Understood. Okay, the towel is out. So how should I go about wiping down my training equipment?
Here’s the thing: Not all cleaning products are created equally. The terms “clean,” “sanitize” and “disinfect” all have distinct meanings that you should take into consideration when you’re spraying down and then wiping off any piece of training equipment.
Cleaning is the simplest term to understand, and it occurs when all superficial or material residue has been removed from a scene. A scene can’t be declared as sanitized or disinfected unless it’s been cleaned first. Think of it this way: If a rat crawled into the middle of the fitness studio and died, and a University of Michigan graduate came in wearing a mask and rubber gloves, sprayed down the entire studio and left the dead rat on the floor, you wouldn’t consider it clean, right?
Sanitization and disinfection are a little more technical, but I’ll simplify the concepts for you. Only disinfectants are permitted to make legal claims about having the ability to kill viruses. Some sterilizers with disinfectant-like qualities have been authorized to make effectiveness claims relating to their usefulness in combating specific viruses, but general statements about virus-eliminating properties are forbidden for sanitizers. Even some disinfectants are banned from making specific claims about certain diseases of interest.
Either way, what you need to devote your attention to is the concept of contact time — also known as “kill time.” The EPA lists a kill time for every one of its approved disinfectants, and this clearly explains how long the disinfectant spray needs to physically linger on a surface before its user can be certain that all of the viruses on that surface have been killed. Some disinfectants may only take a few seconds to work their magic. For others, it might take up to 30 seconds or longer.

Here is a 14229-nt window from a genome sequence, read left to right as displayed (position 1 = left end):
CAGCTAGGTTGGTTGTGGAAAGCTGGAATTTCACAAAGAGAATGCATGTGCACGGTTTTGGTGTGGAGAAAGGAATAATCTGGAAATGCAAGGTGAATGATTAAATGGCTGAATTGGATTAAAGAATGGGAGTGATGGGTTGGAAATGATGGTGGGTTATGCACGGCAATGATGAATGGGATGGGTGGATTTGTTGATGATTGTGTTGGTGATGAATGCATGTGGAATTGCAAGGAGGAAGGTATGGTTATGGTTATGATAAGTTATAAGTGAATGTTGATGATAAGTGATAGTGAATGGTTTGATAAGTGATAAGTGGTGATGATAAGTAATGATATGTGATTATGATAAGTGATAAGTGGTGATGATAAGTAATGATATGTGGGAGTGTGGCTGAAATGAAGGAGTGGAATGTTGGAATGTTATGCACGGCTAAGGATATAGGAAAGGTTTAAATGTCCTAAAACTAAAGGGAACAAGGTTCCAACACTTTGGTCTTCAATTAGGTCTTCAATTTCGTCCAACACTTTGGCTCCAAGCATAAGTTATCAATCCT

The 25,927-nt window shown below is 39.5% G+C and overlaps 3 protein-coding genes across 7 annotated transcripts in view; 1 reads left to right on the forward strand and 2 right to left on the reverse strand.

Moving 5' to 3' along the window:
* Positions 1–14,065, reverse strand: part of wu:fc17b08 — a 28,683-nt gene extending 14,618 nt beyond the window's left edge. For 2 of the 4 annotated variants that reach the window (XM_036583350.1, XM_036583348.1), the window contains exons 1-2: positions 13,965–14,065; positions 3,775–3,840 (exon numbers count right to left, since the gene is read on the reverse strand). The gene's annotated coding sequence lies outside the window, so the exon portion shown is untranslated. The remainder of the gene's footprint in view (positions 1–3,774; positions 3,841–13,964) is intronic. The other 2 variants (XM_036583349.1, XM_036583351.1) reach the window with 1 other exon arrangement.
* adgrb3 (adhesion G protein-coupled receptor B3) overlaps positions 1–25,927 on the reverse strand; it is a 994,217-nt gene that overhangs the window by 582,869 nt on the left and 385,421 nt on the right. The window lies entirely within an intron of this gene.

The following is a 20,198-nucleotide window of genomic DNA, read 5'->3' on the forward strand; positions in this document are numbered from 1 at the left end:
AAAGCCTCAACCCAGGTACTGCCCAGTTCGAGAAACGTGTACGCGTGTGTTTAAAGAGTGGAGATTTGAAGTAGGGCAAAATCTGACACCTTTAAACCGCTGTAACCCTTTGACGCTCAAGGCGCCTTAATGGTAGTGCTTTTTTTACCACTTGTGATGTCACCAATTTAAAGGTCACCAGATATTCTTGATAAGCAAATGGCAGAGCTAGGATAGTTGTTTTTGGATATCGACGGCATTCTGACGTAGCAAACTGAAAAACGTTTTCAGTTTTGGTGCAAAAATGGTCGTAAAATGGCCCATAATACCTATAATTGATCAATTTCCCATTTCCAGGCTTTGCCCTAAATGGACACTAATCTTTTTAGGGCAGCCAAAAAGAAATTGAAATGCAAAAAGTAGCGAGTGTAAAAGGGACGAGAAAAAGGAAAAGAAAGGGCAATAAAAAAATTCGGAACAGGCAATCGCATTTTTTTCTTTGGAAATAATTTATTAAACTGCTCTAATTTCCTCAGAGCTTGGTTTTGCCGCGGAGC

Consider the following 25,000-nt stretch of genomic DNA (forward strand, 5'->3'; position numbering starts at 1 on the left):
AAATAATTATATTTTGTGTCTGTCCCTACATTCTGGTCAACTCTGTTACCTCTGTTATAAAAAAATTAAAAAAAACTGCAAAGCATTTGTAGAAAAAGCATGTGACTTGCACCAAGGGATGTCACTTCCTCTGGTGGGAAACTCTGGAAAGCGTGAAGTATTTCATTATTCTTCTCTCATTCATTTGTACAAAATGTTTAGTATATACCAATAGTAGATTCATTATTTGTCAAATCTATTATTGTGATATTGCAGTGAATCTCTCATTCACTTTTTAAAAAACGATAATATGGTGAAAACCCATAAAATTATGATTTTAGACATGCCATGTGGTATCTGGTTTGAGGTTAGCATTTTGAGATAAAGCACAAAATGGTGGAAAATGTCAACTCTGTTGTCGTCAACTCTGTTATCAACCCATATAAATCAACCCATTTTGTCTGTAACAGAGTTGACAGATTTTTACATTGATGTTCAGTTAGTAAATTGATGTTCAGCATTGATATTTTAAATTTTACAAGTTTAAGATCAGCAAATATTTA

How will I know how long I should leave the disinfectant on the surface of whatever I’ve sprayed it on?
You probably won’t. Given the number of generic spray bottles allocated for public use at gyms and health clubs these days, you may have absolutely no clue about the solution inside of that bottle, what its virus-fighting capabilities are or how long you need to leave it on a surface before it can reasonably be expected to have killed any viruses at all.
Your best bet is to spray the apparatus down, pull your phone out, check your messages, upload a photo of your flexed arms to Instagram so that your followers can fawn over your fitness progress and then finish wiping down the machine. The sooner you can work out a system for wiping down your equipment before and after you’ve used it, the safer and healthier you’ll be, and the more your fellow gym attendees will appreciate you.
Please do whatever is necessary (and legal) to take your safety into your own hands, because there won’t always be an underemployed locker room attendant waiting to swoop in and protect you.